Don John springs the Claudio-Hero plot in Much Ado, but precisely because he has so little reason for what he does, I don’t usually focus on him, but on Claudio and the prince and their gullibility. We are warned, at the start, that Claudio is profoundly insecure and not the sharpest tack on the bulletin board either, as he falls immediately for Don John’s suggestion – against all plausibility – that his patron, the prince, is wooing his beloved Hero for himself rather than in Claudio’s name. And then, when Don Pedro puts this suspicion decisively to rest – and what was Don John thinking in playing this trick, knowing how pathetically easily it would be discovered? – Claudio’s attitude toward Don John changes . . . not at all. He’s perfectly ready to accept his next slander as true, and Don John’s motives as pure in trying to ruin Hero’s reputation.
This usually makes me think very ill of Claudio, and that’s certainly how Beatrice reacts. And, as a consequence, I’m always a bit queasy about the happy reconciliation with Hero at the end. It doesn’t feel earned, the way, say, Posthumous in some measure earns the restoration of Innogen’s love. And we have no reason to believe Claudio won’t fall prey to false suspicion again. After all, he didn’t learn anything from his first encounter with Don John.
But Shakespeare is cleverer than I am. If I’m queasy, he either intends me to be queasy, or I’ve missed something. The popularity of the play derives from the Beatrice-Benedick thread, not the Claudio-Hero thread of the plot. Why should the latter thread have this curdled feeling to it? Why make Claudio so shallow? Why is Don John himself so quickly sketched? Why are his snares so easily laid? And why is it only his henchmen who are apprehended, while he simply vanishes? What is Shakespeare on about? Why is this plot in the play at all?
* * *
I ask these questions because I was both moved and delighted by Stratford’s new production of Much Ado About Nothing. This production takes its primary cue from what is usually treated as secondary: the Claudio-Hero plot. And while the resulting comedy is less-funny than Much Ado usually is, its laughs echo deeper in the belly.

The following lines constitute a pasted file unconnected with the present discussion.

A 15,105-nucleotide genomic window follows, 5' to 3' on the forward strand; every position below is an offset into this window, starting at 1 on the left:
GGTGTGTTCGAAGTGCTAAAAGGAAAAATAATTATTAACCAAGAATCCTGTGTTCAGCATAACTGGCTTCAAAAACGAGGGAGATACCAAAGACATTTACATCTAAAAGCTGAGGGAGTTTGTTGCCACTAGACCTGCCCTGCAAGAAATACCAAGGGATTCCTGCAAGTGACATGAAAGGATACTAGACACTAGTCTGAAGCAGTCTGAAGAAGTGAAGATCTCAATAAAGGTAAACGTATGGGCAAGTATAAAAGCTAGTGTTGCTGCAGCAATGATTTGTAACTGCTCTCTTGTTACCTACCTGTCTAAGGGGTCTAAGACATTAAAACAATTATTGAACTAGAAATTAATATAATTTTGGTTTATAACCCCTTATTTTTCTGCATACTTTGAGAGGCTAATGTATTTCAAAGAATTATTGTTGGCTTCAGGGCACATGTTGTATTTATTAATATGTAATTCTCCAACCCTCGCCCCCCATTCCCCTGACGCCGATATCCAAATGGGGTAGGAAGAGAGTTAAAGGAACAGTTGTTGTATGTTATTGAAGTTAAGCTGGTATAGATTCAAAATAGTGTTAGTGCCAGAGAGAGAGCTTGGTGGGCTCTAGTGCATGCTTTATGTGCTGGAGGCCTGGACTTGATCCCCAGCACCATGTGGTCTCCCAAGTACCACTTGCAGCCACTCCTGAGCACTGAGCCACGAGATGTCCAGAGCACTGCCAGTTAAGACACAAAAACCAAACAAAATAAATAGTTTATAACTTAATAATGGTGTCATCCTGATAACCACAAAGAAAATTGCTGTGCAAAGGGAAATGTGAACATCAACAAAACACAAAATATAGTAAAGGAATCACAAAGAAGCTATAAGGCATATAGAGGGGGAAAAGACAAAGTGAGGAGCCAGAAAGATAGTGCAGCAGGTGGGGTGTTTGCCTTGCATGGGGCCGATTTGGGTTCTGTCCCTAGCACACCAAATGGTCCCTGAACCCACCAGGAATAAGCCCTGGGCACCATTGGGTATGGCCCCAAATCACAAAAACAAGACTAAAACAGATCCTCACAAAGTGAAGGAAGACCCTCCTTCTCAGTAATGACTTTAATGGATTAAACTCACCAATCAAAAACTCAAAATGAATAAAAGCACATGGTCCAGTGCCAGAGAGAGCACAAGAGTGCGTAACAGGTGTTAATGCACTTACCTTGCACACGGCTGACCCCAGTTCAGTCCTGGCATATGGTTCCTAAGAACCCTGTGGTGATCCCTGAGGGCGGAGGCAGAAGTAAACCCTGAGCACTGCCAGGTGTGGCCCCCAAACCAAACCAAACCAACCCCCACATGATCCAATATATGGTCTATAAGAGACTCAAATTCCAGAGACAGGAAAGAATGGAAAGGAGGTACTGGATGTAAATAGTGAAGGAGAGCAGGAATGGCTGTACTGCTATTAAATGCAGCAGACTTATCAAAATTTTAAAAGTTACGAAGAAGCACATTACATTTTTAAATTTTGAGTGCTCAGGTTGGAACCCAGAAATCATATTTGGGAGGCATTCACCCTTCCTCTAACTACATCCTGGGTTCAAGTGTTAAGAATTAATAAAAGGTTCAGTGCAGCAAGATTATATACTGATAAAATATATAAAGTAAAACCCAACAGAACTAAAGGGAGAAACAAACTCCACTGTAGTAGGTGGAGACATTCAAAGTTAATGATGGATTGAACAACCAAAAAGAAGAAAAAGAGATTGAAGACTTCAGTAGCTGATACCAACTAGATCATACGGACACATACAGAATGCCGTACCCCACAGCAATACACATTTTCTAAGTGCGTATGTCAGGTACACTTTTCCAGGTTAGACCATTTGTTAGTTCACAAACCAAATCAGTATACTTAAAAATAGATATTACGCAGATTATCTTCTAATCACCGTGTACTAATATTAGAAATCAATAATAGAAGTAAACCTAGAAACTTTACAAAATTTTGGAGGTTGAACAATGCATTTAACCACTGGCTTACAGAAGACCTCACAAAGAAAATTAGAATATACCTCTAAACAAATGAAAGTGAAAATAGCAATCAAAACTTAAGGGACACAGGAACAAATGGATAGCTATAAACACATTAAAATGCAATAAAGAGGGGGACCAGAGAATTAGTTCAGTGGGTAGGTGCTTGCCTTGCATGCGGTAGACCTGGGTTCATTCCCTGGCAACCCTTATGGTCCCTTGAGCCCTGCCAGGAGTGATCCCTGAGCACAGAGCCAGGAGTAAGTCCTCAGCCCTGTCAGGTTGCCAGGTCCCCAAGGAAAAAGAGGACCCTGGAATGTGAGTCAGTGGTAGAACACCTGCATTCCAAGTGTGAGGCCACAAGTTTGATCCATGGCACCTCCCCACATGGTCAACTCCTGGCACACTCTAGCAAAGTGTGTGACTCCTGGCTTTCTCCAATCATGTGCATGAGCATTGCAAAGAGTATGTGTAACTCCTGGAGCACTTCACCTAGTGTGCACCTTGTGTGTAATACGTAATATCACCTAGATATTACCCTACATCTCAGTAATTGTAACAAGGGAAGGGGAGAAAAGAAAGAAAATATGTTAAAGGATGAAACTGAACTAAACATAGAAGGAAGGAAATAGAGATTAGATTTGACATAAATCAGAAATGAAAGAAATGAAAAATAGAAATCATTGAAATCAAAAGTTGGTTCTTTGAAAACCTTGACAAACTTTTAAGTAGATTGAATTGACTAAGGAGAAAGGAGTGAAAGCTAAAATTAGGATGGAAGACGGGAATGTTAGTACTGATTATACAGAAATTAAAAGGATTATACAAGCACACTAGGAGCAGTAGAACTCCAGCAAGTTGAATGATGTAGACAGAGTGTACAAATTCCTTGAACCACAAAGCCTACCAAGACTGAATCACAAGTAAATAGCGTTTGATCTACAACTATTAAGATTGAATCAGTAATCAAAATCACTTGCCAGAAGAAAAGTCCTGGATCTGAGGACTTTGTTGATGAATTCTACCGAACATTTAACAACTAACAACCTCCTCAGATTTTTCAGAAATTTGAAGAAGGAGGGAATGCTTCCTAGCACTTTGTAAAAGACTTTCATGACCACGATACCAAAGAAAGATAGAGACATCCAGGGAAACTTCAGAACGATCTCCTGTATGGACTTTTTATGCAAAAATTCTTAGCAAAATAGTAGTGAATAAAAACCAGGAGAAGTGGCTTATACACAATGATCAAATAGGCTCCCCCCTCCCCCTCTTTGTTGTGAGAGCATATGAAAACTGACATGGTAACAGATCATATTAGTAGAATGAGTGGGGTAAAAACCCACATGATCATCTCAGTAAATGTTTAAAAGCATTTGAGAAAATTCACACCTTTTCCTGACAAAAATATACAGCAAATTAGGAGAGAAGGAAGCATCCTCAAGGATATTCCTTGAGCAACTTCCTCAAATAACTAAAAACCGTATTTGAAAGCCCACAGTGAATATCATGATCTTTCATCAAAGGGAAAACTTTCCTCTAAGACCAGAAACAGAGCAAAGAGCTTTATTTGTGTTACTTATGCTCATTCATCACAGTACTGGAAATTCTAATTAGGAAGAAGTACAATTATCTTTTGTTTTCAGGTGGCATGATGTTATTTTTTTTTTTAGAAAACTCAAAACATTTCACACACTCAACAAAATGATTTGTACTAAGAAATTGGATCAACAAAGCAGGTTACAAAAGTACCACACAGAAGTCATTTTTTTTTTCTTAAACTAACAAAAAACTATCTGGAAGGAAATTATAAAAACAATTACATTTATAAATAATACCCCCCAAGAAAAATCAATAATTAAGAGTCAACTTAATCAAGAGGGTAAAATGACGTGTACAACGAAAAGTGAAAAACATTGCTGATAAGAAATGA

Christopher Newton has set the play in late-19th-century Brazil, a good setting to combine a stern sense of both male and female honor with an ambient funk of sex. When the men first file in, home from the war, Don John (a trim cask of tightly packed rage played by Gareth Potter) is already set apart: where the others are in tan uniforms, he’s clad all in silver-trimmed black. What does the different uniform mean – that he lead an armed rebellion against his brother, the prince? We don’t know – but the implication is planted that the breach between the brothers was not a mere private conflict. This suggestion is underlined by the line reading Potter gives to Don John’s first line: “I thank you: I am not of many words, but I thank you.” His Don John would have said more, but is warned by the prince’s eyes.
Juan Chioran, as the prince, gets to show off just how natural a Latin aristocrat he makes, elegant and ramrod straight, passionate and reserved at the same time. His proposal to Beatrice was a whole play, in and of itself – the hesitancy, not from embarrassment but from fear of embarrassing her, or perhaps from having only just realized: why couldn’t I be happy with this one? I would be happy with her, to have this mind to dance with for the rest of my days, wouldn’t I? She has a lot of love in her, after all, now that I am paying attention. And she thinks he’s kidding, and he just waits, and she realizes, and feels terrible, and he, saying nothing, reassures her: it’s okay. I’m a prince; I’m not so easily wounded as that. Magnificent.